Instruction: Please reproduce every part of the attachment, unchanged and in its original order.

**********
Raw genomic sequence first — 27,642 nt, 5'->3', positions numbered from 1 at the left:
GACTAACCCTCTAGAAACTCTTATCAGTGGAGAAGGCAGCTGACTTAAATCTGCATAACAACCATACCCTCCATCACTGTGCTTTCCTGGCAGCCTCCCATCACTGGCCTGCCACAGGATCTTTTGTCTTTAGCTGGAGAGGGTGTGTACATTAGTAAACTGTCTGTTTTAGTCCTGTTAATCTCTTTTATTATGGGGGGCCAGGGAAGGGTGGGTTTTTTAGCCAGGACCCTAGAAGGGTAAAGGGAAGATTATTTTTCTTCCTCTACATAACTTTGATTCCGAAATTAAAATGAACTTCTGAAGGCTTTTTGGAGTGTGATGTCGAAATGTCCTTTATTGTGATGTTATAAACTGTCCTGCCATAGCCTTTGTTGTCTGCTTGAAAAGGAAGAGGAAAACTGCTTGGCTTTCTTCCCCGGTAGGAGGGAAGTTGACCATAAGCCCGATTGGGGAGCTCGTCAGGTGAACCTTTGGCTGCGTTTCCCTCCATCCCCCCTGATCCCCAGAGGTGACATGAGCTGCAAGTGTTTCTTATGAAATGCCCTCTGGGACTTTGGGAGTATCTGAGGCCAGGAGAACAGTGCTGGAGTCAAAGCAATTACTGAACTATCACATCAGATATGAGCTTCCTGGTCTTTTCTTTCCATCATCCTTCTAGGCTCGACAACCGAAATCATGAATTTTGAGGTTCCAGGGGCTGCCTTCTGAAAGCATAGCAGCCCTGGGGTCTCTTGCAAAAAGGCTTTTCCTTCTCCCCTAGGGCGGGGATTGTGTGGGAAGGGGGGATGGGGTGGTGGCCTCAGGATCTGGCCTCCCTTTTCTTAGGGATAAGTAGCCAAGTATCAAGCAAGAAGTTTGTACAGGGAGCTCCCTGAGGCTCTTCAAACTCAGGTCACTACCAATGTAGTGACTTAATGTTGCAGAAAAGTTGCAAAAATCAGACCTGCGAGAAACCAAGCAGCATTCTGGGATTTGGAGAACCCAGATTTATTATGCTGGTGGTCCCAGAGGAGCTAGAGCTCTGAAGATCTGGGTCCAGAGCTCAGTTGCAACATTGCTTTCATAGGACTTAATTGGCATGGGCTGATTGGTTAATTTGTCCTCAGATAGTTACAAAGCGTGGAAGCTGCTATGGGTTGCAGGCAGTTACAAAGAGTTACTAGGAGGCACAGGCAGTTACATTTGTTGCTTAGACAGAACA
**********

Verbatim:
Raw genomic sequence first — 27,642 nt, 5'->3', positions numbered from 1 at the left:
GACTAACCCTCTAGAAACTCTTATCAGTGGAGAAGGCAGCTGACTTAAATCTGCATAACAACCATACCCTCCATCACTGTGCTTTCCTGGCAGCCTCCCATCACTGGCCTGCCACAGGATCTTTTGTCTTTAGCTGGAGAGGGTGTGTACATTAGTAAACTGTCTGTTTTAGTCCTGTTAATCTCTTTTATTATGGGGGGCCAGGGAAGGGTGGGTTTTTTAGCCAGGACCCTAGAAGGGTAAAGGGAAGATTATTTTTCTTCCTCTACATAACTTTGATTCCGAAATTAAAATGAACTTCTGAAGGCTTTTTGGAGTGTGATGTCGAAATGTCCTTTATTGTGATGTTATAAACTGTCCTGCCATAGCCTTTGTTGTCTGCTTGAAAAGGAAGAGGAAAACTGCTTGGCTTTCTTCCCCGGTAGGAGGGAAGTTGACCATAAGCCCGATTGGGGAGCTCGTCAGGTGAACCTTTGGCTGCGTTTCCCTCCATCCCCCCTGATCCCCAGAGGTGACATGAGCTGCAAGTGTTTCTTATGAAATGCCCTCTGGGACTTTGGGAGTATCTGAGGCCAGGAGAACAGTGCTGGAGTCAAAGCAATTACTGAACTATCACATCAGATATGAGCTTCCTGGTCTTTTCTTTCCATCATCCTTCTAGGCTCGACAACCGAAATCATGAATTTTGAGGTTCCAGGGGCTGCCTTCTGAAAGCATAGCAGCCCTGGGGTCTCTTGCAAAAAGGCTTTTCCTTCTCCCCTAGGGCGGGGATTGTGTGGGAAGGGGGGATGGGGTGGTGGCCTCAGGATCTGGCCTCCCTTTTCTTAGGGATAAGTAGCCAAGTATCAAGCAAGAAGTTTGTACAGGGAGCTCCCTGAGGCTCTTCAAACTCAGGTCACTACCAATGTAGTGACTTAATGTTGCAGAAAAGTTGCAAAAATCAGACCTGCGAGAAACCAAGCAGCATTCTGGGATTTGGAGAACCCAGATTTATTATGCTGGTGGTCCCAGAGGAGCTAGAGCTCTGAAGATCTGGGTCCAGAGCTCAGTTGCAACATTGCTTTCATAGGACTTAATTGGCATGGGCTGATTGGTTAATTTGTCCTCAGATAGTTACAAAGCGTGGAAGCTGCTATGGGTTGCAGGCAGTTACAAAGAGTTACTAGGAGGCACAGGCAGTTACATTTGTTGCTTAGACAGAACA